Did you ever write a code like this:
Of course not. It should look like
The difference is that the first sample doesn’t invoke Close() or Dispose() on StreamWriter while the later does. Needless to say that you have to call them (Dispose is enough as implicitly calls Close if necessary) and the first sample might result in loss of data because StreamWriter implements buffered write that is flushed on Close.
But still it might happen even to you that you forget to Close the StreamWriter (I know, I know it won’t happen to you, but just in case). The good news is that VS2005 will help you to find this bug through one of its so called Managed Debugging Assistants (MDA) named StreamWriterBufferDataLost. MDAs are watching your code for various kinds of bugs while it executes. Find more about MDAs in this excellent MSDN Magazine article. Anyway StreamWriterBufferDataLost MDA isn’t turned on by default – you have to turn it on explicitly: open Debug/Exceptions window and expand Managed Debugging Assistants node.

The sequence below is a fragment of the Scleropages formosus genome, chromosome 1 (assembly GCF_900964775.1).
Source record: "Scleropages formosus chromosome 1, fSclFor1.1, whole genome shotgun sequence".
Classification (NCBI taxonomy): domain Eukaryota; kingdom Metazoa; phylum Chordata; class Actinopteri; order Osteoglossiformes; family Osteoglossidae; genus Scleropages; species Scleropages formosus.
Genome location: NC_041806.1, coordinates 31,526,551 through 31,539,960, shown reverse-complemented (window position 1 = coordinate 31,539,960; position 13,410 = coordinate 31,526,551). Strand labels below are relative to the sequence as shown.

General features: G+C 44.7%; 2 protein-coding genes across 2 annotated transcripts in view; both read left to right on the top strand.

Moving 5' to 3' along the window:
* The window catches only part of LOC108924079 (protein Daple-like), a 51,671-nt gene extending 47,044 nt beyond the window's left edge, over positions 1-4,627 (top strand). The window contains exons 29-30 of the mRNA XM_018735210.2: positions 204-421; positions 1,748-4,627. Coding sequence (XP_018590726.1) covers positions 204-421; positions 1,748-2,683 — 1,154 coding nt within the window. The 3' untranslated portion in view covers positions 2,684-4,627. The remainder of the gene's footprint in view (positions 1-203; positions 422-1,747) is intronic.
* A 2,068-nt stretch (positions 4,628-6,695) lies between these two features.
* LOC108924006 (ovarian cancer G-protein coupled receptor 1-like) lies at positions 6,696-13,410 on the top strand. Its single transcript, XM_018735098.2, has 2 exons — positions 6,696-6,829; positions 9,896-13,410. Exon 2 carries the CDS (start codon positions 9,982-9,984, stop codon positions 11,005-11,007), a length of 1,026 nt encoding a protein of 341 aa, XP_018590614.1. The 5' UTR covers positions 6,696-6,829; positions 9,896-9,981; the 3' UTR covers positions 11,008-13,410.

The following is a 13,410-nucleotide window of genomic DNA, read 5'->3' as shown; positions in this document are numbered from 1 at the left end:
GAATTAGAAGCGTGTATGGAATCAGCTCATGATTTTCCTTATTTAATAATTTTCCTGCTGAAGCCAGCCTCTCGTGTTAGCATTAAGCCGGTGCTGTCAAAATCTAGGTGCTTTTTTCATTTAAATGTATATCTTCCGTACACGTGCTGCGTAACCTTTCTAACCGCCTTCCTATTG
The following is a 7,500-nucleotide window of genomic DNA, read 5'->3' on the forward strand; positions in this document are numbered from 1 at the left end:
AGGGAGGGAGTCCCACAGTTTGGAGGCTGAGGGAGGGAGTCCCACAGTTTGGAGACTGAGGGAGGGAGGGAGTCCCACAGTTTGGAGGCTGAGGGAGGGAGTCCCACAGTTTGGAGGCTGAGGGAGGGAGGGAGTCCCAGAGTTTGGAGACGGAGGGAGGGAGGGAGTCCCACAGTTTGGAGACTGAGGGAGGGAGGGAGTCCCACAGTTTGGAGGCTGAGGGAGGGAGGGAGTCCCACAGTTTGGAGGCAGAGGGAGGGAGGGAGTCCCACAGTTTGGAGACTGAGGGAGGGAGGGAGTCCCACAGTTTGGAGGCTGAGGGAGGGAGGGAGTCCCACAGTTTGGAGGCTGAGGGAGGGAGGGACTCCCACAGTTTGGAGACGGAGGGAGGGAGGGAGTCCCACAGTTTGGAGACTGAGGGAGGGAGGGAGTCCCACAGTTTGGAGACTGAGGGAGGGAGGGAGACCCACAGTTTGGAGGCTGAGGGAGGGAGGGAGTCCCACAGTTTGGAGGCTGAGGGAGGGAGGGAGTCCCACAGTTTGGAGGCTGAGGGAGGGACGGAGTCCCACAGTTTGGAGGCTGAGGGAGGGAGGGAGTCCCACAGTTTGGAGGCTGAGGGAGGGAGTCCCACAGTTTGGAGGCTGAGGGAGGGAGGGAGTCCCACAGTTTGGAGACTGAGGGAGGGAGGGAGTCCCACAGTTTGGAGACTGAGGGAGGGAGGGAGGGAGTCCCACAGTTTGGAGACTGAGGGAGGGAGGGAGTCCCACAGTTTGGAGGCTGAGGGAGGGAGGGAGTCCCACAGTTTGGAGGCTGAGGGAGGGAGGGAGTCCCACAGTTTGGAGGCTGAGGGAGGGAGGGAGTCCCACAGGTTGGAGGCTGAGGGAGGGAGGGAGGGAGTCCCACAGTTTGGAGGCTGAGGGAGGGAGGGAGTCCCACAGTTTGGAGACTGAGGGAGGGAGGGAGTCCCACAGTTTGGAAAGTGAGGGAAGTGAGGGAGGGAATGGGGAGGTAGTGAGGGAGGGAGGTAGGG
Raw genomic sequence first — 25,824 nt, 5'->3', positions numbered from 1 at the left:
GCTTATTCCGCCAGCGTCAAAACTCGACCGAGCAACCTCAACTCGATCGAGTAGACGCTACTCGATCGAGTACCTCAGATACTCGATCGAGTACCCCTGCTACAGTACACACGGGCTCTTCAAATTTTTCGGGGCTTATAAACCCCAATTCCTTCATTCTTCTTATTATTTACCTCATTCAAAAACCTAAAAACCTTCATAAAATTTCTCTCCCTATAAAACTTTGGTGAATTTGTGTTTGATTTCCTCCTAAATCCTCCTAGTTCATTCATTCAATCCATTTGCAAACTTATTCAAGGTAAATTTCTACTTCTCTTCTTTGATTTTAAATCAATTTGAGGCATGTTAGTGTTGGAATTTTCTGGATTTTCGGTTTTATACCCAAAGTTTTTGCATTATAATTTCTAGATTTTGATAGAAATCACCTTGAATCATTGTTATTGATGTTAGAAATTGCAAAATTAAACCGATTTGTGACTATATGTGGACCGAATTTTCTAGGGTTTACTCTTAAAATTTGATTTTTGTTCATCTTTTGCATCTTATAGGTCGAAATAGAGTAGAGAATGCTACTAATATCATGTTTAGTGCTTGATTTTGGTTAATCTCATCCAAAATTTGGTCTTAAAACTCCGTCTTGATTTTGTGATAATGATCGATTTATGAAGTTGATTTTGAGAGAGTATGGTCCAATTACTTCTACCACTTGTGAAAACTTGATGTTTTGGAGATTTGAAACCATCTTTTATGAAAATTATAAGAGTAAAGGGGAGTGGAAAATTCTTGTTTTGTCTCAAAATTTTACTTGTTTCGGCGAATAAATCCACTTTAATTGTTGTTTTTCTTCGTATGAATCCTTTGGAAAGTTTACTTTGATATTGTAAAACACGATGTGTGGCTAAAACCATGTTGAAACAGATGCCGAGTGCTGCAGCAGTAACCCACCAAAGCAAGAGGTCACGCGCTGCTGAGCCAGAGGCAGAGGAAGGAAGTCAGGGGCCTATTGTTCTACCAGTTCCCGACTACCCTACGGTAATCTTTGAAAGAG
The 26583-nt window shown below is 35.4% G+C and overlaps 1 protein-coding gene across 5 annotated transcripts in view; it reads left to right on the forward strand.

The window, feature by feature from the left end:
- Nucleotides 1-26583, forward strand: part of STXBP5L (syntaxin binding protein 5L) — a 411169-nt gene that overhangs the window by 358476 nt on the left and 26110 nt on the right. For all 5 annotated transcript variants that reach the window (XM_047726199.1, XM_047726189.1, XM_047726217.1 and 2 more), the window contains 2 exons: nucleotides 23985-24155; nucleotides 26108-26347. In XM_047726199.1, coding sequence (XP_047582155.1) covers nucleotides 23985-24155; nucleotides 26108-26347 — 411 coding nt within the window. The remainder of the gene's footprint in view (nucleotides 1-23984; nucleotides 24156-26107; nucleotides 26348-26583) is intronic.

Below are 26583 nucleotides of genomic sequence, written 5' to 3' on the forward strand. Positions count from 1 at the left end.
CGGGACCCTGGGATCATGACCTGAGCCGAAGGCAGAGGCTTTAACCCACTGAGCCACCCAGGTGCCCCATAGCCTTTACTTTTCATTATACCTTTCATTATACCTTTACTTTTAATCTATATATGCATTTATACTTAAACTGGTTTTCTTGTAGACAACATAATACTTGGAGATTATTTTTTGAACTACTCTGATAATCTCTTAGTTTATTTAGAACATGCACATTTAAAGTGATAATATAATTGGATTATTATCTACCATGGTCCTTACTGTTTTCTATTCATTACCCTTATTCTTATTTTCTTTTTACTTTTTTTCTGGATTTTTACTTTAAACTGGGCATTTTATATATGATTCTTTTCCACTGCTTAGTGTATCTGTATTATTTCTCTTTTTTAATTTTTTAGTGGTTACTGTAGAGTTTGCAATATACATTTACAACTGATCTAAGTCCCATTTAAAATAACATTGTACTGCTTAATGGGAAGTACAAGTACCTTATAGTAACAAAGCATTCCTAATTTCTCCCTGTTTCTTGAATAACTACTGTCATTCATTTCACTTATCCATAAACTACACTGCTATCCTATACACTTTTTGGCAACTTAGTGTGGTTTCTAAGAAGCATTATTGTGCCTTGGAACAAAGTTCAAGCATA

That’s it. Next time debugger steps over such bug you’ll get this nice exception:A StreamWriter was not closed and all buffered data within that StreamWriter was not flushed to the underlying stream. (This was detected when the StreamWriter was finalized with data in its buffer.) A portion of the data was lost. Consider one of calling Close(), Flush(), setting the StreamWriter’s AutoFlush property to true, or allocating the StreamWriter with a “using” statement.
Having exception right at the time instead of seeing some strange behaviour here and there is of tremendous help, isn’t.
And I am pretty sure that few people noticed these precious helpers. So now you know – use them and they’ll help you a lot.